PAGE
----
The E-Pace, in our eyes at least, is a good-looking car and distinctively enough styled to separate it from the larger F-Pace – though the similarities are still quite noticeable, particularly towards the rear of the cars. It’s a well-judged and classily executed exterior, and one that looks impressive whether static or in motion.

The E-Pace is, as we mentioned, accompanied by large alloy wheels which do improve the appearance of the car – though we’d happily trade a little bit of visual impact for better ride quality. The interior is also instantly recognisable as a Jaguar and, though well built, lacks some of the fun that you’ll find in competitors’ cabins – and may be missing the flair that some customers want inside of their compact SUV.

What’s it like inside?

The cabin of the E-Pace feels similar to that found in the larger F-Pace and also in the XE saloon car. It’s nicely driver-focused, with plenty of adjustment to be found with the steering wheel, allowing you to get comfortable easily. The seats also go reasonably low, and this helps to give the car a dynamic, sporty feel.

The overall impression is good; materials throughout the cabin are, for the most part, of a high quality – with only a few harsher plastics lower down bringing the overall effect down. Fit and finish are also excellent, with all trim pieces and main controls feeling as though they have been built to last. Even rear seat legroom is decent enough, which is likely to find favour with young families – Jaguar’s target market for the E-Pace.

What’s the spec like?

The E-Pace benefits from a good level of standard equipment, with features such as a 10-inch infotainment screen, Bluetooth connectivity and two-zone climate control helping out in the value-for-money stakes. R-Design cars, such as our test vehicle, benefit from a full sports bodykit and sports seats, as well as a black gloss grille.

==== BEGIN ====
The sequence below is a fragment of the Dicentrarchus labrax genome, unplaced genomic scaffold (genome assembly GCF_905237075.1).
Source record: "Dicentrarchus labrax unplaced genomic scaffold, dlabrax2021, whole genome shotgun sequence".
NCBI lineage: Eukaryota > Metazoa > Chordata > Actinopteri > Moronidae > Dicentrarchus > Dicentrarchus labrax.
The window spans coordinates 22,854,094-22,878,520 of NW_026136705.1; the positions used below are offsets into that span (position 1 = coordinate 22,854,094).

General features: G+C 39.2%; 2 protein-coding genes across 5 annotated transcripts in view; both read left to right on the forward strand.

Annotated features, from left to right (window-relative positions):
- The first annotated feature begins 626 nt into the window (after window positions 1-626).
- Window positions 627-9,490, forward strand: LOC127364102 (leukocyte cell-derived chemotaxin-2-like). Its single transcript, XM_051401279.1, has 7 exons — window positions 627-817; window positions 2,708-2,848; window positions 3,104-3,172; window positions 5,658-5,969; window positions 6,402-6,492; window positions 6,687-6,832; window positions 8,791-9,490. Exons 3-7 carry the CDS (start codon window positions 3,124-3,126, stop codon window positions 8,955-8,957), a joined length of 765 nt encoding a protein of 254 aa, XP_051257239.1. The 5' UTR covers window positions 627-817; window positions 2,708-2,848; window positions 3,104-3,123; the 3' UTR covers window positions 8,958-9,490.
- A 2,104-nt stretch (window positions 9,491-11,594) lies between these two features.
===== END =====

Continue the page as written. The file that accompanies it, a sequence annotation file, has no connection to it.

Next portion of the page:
It’s worth noting that the base price for our test car is £41,510 – though add-ons such as 18-way electric heated and cooled front memory seats – an incredible £1,125 option – quickly ramp up the price. That said, all but two specifications benefit from Jaguar’s satellite navigation system – though you’d expect this given the car’s price. That said, a failure to include carpets as standard – a £105 option on all trim levels – seems a little mean.

Interior of Jaguar E-Pace

The E-Pace is somewhat of a mixed bag. It drives keenly enough, and certainly stands out against other boxier competitors. However, it’s expensive – and once you’ve applied a smattering of optional extras it quickly commands quite a hefty price. The poor low-speed ride isn’t ideal either, particularly when you consider that the car’s target market – young families looking for their first large car – are likely to be taking it around towns and cities on the school run.

Overall, you’ll be just as happy in a base-spec E-Pace as you would be in this high-end version, which is why this more powerful – and more expensive – car is a less convincing package.


  • Model: Jaguar E-Pace P300 R-Dynamic S
  • Engine: 2.0-litre turbocharged petrol
  • Power (bhp): 295
  • Torque (Nm): 400
  • Max speed (mph): 151
  • 0-60mph: 5.9 seconds
  • MPG (combined): 35.3
  • Emissions (g/km): 181